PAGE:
Inhibition of regulated cell death by cell-penetrating peptides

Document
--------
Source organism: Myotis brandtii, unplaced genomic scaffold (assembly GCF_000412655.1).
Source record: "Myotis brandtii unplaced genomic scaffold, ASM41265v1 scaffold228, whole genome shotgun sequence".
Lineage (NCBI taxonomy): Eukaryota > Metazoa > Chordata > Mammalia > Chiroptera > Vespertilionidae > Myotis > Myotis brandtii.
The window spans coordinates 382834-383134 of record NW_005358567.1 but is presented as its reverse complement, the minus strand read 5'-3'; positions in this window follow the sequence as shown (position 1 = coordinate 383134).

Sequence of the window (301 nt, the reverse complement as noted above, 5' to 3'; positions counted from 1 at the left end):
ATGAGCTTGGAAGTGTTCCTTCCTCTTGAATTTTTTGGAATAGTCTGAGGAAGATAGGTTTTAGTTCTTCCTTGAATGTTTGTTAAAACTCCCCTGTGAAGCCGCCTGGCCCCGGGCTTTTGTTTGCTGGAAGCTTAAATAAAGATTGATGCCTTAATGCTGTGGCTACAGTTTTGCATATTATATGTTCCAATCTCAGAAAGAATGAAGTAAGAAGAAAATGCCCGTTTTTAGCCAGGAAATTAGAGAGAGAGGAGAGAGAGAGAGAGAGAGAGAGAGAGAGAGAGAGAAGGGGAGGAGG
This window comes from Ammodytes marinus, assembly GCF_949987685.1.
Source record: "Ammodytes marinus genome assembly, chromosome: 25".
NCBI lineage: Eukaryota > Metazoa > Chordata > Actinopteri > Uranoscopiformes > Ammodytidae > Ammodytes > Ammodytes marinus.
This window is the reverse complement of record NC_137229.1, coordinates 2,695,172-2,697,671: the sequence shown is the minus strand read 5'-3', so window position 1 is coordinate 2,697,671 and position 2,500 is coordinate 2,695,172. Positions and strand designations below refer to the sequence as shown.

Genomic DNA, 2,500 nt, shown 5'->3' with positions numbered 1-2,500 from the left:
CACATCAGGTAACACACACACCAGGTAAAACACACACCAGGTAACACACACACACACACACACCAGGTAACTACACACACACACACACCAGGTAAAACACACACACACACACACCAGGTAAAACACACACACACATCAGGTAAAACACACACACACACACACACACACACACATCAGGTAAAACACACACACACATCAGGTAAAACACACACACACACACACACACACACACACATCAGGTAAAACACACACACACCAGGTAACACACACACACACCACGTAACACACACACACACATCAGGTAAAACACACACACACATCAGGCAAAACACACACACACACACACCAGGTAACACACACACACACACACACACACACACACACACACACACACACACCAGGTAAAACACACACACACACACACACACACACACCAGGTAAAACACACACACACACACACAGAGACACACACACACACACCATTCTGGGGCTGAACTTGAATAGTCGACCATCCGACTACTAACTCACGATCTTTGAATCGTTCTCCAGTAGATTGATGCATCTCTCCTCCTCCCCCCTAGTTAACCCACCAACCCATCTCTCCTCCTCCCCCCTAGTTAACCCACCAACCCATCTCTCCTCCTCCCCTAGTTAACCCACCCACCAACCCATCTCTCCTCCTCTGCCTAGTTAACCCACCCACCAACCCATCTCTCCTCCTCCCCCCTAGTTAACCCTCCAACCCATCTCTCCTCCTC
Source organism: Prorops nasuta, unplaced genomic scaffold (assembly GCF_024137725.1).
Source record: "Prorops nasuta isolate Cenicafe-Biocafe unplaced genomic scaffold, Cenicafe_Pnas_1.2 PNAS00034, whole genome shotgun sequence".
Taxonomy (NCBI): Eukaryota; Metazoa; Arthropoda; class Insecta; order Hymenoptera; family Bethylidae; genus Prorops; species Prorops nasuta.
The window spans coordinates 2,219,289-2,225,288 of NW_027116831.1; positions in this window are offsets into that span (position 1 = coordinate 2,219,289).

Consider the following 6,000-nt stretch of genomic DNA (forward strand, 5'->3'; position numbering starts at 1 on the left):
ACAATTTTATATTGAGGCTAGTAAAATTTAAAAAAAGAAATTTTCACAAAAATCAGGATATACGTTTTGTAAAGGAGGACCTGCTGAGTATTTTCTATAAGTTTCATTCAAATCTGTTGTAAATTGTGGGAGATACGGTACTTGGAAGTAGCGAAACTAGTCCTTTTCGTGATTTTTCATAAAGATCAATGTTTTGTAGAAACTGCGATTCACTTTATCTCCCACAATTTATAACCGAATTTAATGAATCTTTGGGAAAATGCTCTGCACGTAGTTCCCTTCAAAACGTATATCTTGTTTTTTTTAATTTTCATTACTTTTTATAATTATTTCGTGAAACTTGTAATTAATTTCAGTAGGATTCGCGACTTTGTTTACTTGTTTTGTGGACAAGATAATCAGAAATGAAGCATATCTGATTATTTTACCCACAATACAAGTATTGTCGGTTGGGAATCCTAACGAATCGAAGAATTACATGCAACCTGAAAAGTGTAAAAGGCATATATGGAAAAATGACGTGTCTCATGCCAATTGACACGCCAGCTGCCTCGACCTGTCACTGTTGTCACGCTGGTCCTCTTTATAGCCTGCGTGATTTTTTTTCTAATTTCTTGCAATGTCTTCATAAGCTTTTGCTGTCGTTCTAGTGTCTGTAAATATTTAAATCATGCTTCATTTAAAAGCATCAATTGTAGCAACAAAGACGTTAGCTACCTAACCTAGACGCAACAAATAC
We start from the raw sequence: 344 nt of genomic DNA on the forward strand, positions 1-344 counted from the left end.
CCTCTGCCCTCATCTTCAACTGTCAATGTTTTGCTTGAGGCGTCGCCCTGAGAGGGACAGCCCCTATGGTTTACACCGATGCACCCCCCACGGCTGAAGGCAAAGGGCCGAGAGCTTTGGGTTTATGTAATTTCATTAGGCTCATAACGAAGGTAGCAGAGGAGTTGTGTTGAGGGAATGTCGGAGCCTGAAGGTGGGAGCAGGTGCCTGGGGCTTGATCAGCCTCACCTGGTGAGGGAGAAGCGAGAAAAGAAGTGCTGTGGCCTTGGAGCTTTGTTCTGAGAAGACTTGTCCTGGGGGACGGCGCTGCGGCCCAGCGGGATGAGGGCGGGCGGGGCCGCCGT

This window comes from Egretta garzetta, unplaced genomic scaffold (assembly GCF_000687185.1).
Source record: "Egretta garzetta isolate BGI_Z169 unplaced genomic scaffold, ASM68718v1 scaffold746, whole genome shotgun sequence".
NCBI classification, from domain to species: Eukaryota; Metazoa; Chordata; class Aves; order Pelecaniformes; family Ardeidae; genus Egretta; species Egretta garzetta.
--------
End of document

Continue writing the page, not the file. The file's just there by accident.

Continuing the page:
Cell-penetrating peptides (CPPs) are short cationic peptides that penetrate cells by interacting with the negatively charged plasma membrane; however, the detailed uptake mechanism is not clear. In contrary to the conventional mode of action of CPPs, we show here that a CPP, PepFect14 (PF14), forms negatively charged nanocomplexes with oligonucleotides and their uptake is mediated by class-A scavenger receptors (SCARAs). Specific inhibitory ligands of SCARAs, such as fucoidin, polyinosinic acid, and dextran sulfate, totally inhibit the activity of PF14-oligonucleotide nanocomplexes in the HeLa pLuc705 splice-correction cell model, while nonspecific, chemically related molecules do not. Furthermore, RNA interference (RNAi) knockdown of SCARA subtypes (SCARA3 and SCARA5) that are expressed in this cell line led to a significant reduction of the activity to <50%. In line with this, immunostaining shows prevalent colocalization of the nanocomplexes with the receptors, and electron microscopy images show no binding or internalization of the nanocomplexes in the presence of the inhibitory ligands. Interestingly, naked oligonucleotides also colocalize with SCARAs when used at high concentrations. These results demonstrate the involvement of SCARA3 and SCARA5 in the uptake of PF14-oligonucleotide nanocomplexes and suggest for the first time that some CPP-based systems function through scavenger receptors, which could yield novel possibilities to understand and improve the transfection by CPPs.